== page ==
March is Colorectal Cancer Awareness Month, a time set aside to encourage everyone to learn about their risk factors and access the screening they need.

The American Cancer Society now recommends that average-risk patients have their first colonoscopy at age 45 to help prevent and detect colon cancer.

At Regional One Health, we can help patients access routine screening, assess and manage risk factors, and prevent and treat disease. 

During Colorectal Cancer Awareness Month, Regional One Health is raising awareness and ensuring access so every patient can get the screening and care they need to lead a healthy life.

Our primary care providers, gastroenterologists and oncologists all play a role in helping patients prevent, detect and treat colorectal cancer.

Primary care physicians like Madiha Haji, MD at Primary Care Specialists are often the first stop for patients with gastrointestinal symptoms.

“Patients may come in with abdominal pain or symptoms like gas, bloating, and constipation or diarrhea,” she said. “Usually it’s a minor issue that resolves with lifestyle changes or medication, but GI issues can be more serious, such as Inflammatory Bowel Disease or even colon cancer.”

When a patient complains of GI problems, Dr. Haji gets a detailed medical history and performs a thorough exam. If she suspects a serious illness, she orders lab tests and imaging.

She also helps patients with preventative screening. “Colon cancer is one of the most common cancers in men and women, and it is a silent cancer – most people don’t have symptoms until it has progressed,” she said. “Therefore, it’s important to counsel patients about screening. This is usually done during their annual physical, but sometimes earlier depending on their symptoms.”

Patients who need a colonoscopy or specialized GI care are referred to a gastroenterologist like Leonard Baidoo, MD, who sees patients at our main campus.

Primary care physicians are often the first stop for patients with GI concerns like stomach pain, diarrhea, gas and bloating. They can help identify the problem and provide treatment.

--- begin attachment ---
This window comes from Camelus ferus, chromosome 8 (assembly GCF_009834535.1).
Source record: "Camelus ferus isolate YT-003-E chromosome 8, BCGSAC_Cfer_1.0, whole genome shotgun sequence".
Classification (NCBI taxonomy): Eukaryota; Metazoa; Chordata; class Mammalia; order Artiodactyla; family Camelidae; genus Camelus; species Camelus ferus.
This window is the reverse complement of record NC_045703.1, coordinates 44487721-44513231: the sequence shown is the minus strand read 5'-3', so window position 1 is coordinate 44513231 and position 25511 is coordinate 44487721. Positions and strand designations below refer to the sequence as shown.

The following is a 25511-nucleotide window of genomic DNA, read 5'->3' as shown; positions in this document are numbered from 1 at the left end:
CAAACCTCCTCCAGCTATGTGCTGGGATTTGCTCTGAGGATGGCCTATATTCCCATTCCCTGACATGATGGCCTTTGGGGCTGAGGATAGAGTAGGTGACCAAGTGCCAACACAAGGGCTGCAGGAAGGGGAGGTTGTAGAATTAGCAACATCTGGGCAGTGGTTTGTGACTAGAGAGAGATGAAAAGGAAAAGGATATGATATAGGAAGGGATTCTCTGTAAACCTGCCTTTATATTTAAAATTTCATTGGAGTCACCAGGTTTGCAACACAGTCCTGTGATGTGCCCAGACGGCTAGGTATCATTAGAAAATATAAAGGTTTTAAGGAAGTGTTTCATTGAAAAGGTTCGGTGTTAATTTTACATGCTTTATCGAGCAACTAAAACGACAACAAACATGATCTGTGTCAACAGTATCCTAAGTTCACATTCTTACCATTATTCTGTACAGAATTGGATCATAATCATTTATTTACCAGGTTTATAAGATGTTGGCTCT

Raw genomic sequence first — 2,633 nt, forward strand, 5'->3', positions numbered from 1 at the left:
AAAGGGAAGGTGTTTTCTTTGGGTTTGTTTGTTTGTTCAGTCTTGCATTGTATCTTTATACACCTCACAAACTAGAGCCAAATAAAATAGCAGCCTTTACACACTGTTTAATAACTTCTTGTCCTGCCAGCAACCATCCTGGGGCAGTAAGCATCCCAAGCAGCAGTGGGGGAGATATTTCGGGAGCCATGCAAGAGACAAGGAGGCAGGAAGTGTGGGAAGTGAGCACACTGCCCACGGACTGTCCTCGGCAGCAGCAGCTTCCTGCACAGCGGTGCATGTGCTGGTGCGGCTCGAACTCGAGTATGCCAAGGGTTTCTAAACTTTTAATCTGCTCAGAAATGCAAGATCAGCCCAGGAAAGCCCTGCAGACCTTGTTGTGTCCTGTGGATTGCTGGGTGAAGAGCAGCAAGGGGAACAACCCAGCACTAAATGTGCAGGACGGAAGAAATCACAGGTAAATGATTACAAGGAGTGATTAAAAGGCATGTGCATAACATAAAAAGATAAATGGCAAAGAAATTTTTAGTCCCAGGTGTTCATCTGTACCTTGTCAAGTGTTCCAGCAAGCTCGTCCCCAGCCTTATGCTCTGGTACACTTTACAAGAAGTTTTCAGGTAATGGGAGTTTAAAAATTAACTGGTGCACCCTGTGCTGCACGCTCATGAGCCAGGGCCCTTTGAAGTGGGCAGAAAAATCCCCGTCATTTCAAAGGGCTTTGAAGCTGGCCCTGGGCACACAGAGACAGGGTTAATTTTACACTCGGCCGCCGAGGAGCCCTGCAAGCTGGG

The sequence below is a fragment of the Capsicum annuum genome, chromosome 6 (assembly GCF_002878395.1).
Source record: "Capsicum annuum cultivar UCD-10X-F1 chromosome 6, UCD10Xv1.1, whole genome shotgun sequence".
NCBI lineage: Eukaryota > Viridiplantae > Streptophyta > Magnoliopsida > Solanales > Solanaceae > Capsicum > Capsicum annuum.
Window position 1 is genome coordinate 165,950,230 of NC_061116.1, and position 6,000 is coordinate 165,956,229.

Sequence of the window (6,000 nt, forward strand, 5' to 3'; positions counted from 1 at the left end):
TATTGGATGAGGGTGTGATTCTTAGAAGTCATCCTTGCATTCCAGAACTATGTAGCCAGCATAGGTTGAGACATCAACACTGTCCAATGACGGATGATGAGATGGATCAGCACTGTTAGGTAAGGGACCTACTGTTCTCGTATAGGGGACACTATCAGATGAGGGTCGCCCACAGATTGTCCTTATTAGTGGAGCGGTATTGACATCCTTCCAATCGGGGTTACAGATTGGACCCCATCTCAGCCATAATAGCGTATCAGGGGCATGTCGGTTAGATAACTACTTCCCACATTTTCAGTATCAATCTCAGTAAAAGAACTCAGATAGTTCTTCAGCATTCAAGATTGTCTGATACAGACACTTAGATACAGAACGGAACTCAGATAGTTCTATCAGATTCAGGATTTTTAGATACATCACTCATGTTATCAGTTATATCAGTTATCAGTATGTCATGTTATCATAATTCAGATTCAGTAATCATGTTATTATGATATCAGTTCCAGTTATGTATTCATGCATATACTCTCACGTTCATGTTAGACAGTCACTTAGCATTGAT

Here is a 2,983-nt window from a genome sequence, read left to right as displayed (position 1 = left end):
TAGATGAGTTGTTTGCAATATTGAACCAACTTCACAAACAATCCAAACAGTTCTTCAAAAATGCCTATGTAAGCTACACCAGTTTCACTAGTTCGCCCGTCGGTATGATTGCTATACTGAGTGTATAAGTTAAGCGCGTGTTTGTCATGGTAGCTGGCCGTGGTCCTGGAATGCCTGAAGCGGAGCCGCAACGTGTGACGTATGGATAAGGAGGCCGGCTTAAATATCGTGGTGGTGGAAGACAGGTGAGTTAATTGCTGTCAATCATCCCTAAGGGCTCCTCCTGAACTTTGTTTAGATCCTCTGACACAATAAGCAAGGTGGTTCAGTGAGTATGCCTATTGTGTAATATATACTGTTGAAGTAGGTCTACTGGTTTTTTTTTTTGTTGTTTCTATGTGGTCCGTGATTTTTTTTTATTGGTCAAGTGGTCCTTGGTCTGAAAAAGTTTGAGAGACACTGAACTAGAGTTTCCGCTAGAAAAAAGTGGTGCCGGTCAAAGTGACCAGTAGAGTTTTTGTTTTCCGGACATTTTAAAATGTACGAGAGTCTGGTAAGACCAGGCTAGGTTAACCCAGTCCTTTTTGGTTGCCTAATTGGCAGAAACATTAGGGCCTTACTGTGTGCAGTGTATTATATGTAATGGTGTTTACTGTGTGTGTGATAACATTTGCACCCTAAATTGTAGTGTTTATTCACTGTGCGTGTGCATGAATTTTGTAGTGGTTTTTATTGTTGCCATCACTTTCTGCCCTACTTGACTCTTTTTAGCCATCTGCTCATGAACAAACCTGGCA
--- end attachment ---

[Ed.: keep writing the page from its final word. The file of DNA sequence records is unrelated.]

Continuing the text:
“Colonoscopies are the best way to identify polyps before they turn into cancer, and to allow us to remove them as early as possible,” Dr. Baidoo said. “If a polyp stays in your colon too long, it can become cancerous. If the cancerous polyp is very large or cancer has spread to other parts of the body, it can require difficult surgeries and chemotherapy.”

If cancer hasn’t spread outside the colon or rectum, five-year survival rates are 91 percent. That drops to 72 percent if it has spread to nearby organs or lymph nodes and 14 percent if it reaches more distant areas like the lungs or liver.

Dr. Baidoo said the American Cancer Society recommends people at average risk for colon cancer get their first colonoscopy at age 45 – a recent change from its previous guideline of age 50. If the initial test is normal, the patient should have a colonoscopy every 10 years through age 75, and then talk with their doctor about their continuing screening needs.

Patients with a higher risk for colon cancer due to a strong family history, a history of IBD, or a history of radiation to the abdomen or pelvis may need to start screening before age 45 and might require a colonoscopy every year or every other year.

Dr. Baidoo said a colonoscopy takes less than an hour and is not painful. Your doctor inserts a tube through the rectum into the colon, then uses a camera to look for polyps and other growths.

You may need to stop some medications, like blood thinners, a week or so ahead of the test. The day before, you can have clear liquids but no solid food, and you’ll be given a laxative.

On the day of your colonoscopy, you’ll need a support person to wait while you have your test, since you’ll be sedated and may not be able to drive afterwards.

Patients may need blood tests or other screening, including a colonoscopy, to identify colorectal health issues. Talk to your doctor about your risk for disease and your screening needs.

Dr. Baidoo talks to patients about the results immediately after the test. He advises them to take it easy for the rest of the day, but that they can resume eating and normal activities quickly.

Any suspicious polyps are sent to a lab for pathology. If a patient is found to have colon cancer, treatment depends on the size of the tumor and whether the disease has spread.

Regional One Health Cancer Care offers comprehensive treatment from a team of nationally recognized experts in surgical oncology, gastrointestinal surgery, medical oncology, radiation oncology, gastroenterology and pathology.

Our medical oncologists use treatments like chemotherapy and radiation to address cancer while helping patients manage side effects, and surgical oncologists offer minimally invasive techniques that have less risk and recovery time.

To make an appointment with a Regional One Health provider, call 901-545-6969.